Dogs are not permitted
Visitor Centre with information displays, introductory DVD, self-guided trail leaflets
Toilets located at Visitor Reception and Visitor Centre
Villano Café in the old coastguard station built in 1842
National Trust Shop
Picnic shelter at Horse Field and seats provided beside trails
Baden-Powell Outdoor Centre has toilets and a shop (The Trading Post) selling Scout and Guide souvenirs.
For more detailed information, go to  Web:  Brownsea Island/ Facilities and Access    External Link
Contact & Further Information
Telephone   +44 (0) 1202 707744 (General enquiries)
Mail   This email address is being protected from spambots. You need JavaScript enabled to view it.
Website   Brownsea Island at National Trust    External Link
Getting There
The only access is by passenger ferry – Again refer to National Trust website for details. Bicycles are not allowed on the island. Wheelchair users should contact ferry operators before travelling. For detailed information go to  Web:  Brownsea Island/ How to get here    External Link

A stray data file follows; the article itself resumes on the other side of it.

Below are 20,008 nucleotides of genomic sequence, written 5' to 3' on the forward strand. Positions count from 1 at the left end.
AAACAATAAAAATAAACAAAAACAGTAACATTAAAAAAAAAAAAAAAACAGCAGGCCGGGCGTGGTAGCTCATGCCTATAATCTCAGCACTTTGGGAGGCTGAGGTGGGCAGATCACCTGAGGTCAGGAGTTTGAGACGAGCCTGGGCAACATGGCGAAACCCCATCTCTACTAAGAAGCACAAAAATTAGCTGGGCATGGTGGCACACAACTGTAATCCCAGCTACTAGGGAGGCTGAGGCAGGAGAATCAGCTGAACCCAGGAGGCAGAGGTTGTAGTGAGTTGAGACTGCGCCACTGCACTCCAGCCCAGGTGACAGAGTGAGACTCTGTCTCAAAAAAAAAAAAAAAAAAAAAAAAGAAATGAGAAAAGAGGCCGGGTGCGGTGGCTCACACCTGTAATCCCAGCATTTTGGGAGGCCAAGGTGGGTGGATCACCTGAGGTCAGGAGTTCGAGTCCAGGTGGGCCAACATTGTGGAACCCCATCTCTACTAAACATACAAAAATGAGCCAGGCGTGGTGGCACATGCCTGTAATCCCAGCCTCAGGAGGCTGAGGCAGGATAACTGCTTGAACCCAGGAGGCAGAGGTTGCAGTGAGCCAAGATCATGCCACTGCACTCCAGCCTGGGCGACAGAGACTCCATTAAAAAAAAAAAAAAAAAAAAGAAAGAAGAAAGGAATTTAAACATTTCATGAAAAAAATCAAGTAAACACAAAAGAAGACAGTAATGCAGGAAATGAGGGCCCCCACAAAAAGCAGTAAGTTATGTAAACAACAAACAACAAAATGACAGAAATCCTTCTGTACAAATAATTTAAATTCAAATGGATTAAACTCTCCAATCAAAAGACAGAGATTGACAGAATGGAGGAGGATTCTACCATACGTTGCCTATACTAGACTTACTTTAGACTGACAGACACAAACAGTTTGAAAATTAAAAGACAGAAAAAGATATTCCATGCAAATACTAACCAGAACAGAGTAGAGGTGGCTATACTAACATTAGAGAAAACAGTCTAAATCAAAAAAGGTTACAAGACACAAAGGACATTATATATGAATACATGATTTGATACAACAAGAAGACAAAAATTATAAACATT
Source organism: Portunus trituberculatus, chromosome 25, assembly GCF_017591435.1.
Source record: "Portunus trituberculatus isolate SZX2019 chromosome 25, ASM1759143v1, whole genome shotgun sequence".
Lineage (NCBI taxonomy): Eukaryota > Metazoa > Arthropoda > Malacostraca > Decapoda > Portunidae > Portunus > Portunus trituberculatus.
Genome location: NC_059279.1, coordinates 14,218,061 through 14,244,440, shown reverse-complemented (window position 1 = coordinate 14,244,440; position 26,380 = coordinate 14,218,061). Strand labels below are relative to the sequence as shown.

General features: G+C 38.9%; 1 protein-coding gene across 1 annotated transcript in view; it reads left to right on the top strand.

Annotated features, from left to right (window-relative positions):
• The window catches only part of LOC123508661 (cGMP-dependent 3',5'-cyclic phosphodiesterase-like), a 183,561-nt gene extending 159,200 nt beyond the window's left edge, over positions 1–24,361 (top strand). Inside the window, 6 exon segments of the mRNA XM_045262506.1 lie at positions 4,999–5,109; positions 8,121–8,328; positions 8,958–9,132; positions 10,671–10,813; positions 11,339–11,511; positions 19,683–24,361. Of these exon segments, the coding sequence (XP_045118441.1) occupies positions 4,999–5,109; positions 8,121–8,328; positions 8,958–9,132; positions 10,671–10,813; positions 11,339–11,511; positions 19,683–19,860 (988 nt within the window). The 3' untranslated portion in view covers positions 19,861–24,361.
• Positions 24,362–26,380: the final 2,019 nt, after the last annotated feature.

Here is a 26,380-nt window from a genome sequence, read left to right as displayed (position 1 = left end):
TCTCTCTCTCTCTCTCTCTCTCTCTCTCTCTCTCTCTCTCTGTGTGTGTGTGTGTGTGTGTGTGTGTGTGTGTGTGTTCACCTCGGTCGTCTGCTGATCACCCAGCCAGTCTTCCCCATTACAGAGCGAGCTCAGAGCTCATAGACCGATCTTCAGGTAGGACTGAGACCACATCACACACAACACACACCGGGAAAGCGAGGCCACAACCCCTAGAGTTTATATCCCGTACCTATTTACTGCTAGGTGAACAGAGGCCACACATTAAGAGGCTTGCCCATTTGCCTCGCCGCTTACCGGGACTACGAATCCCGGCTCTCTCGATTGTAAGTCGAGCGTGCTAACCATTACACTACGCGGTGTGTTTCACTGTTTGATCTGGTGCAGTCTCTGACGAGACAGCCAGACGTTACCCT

- From Poole Quay
Half-hourly ferry services (not NT) operate from 10:00 hours. For more information contact:
Greenslade Pleasure Boats
Telephone   +44 (0)1202 631 828
Website   Greenslade Pleasure Boats    External Link
- From Sandbanks Pier
Brownsea Island Ferries
Telephone   +44 (0)1929 462 383
Website   Brownsea Island Ferries    External Link
- By bus
Buses are available to all ferry points. For Contact and Timetables go to:
Website   More Bus Bournemouth & Poole    External Link
Website   Yellow Bus Bournemouth    External Link
- By Car
SatNav for Poole Quay is BH15 1HP.
From Dorchester take the A35/A350. From the east take the A31 Ringwood-Poole road. From Shaftesbury, take the A3081/A350 road.
Public car parking is close to the Quay.
SatNav for Sandbanks Jetty is BH13 7QJ.
Limited street parking and jetty car park is short stay. Nearest public car park is a 15 min walk from the jetty.
Google Map - Brownsea Island